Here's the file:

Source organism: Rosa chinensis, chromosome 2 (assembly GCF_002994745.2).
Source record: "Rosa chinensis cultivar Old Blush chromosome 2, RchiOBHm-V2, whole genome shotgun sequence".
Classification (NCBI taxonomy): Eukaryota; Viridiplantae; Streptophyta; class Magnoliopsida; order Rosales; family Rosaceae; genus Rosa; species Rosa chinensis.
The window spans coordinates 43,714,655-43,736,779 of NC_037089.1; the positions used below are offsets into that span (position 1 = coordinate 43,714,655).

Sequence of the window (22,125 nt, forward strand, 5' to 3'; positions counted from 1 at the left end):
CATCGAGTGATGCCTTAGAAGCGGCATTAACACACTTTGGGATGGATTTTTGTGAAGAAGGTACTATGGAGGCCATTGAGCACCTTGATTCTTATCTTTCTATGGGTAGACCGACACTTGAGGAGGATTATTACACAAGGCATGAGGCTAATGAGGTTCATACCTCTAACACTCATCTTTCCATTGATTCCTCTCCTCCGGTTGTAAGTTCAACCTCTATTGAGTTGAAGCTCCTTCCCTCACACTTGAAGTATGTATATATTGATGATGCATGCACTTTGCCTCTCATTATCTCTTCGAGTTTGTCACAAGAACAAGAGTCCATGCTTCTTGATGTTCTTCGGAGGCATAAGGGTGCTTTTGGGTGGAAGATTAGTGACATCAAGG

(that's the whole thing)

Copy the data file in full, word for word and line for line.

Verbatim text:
Source organism: Rosa chinensis, chromosome 2 (assembly GCF_002994745.2).
Source record: "Rosa chinensis cultivar Old Blush chromosome 2, RchiOBHm-V2, whole genome shotgun sequence".
Classification (NCBI taxonomy): Eukaryota; Viridiplantae; Streptophyta; class Magnoliopsida; order Rosales; family Rosaceae; genus Rosa; species Rosa chinensis.
The window spans coordinates 43,714,655-43,736,779 of NC_037089.1; the positions used below are offsets into that span (position 1 = coordinate 43,714,655).

Sequence of the window (22,125 nt, forward strand, 5' to 3'; positions counted from 1 at the left end):
CATCGAGTGATGCCTTAGAAGCGGCATTAACACACTTTGGGATGGATTTTTGTGAAGAAGGTACTATGGAGGCCATTGAGCACCTTGATTCTTATCTTTCTATGGGTAGACCGACACTTGAGGAGGATTATTACACAAGGCATGAGGCTAATGAGGTTCATACCTCTAACACTCATCTTTCCATTGATTCCTCTCCTCCGGTTGTAAGTTCAACCTCTATTGAGTTGAAGCTCCTTCCCTCACACTTGAAGTATGTATATATTGATGATGCATGCACTTTGCCTCTCATTATCTCTTCGAGTTTGTCACAAGAACAAGAGTCCATGCTTCTTGATGTTCTTCGGAGGCATAAGGGTGCTTTTGGGTGGAAGATTAGTGACATCAAGG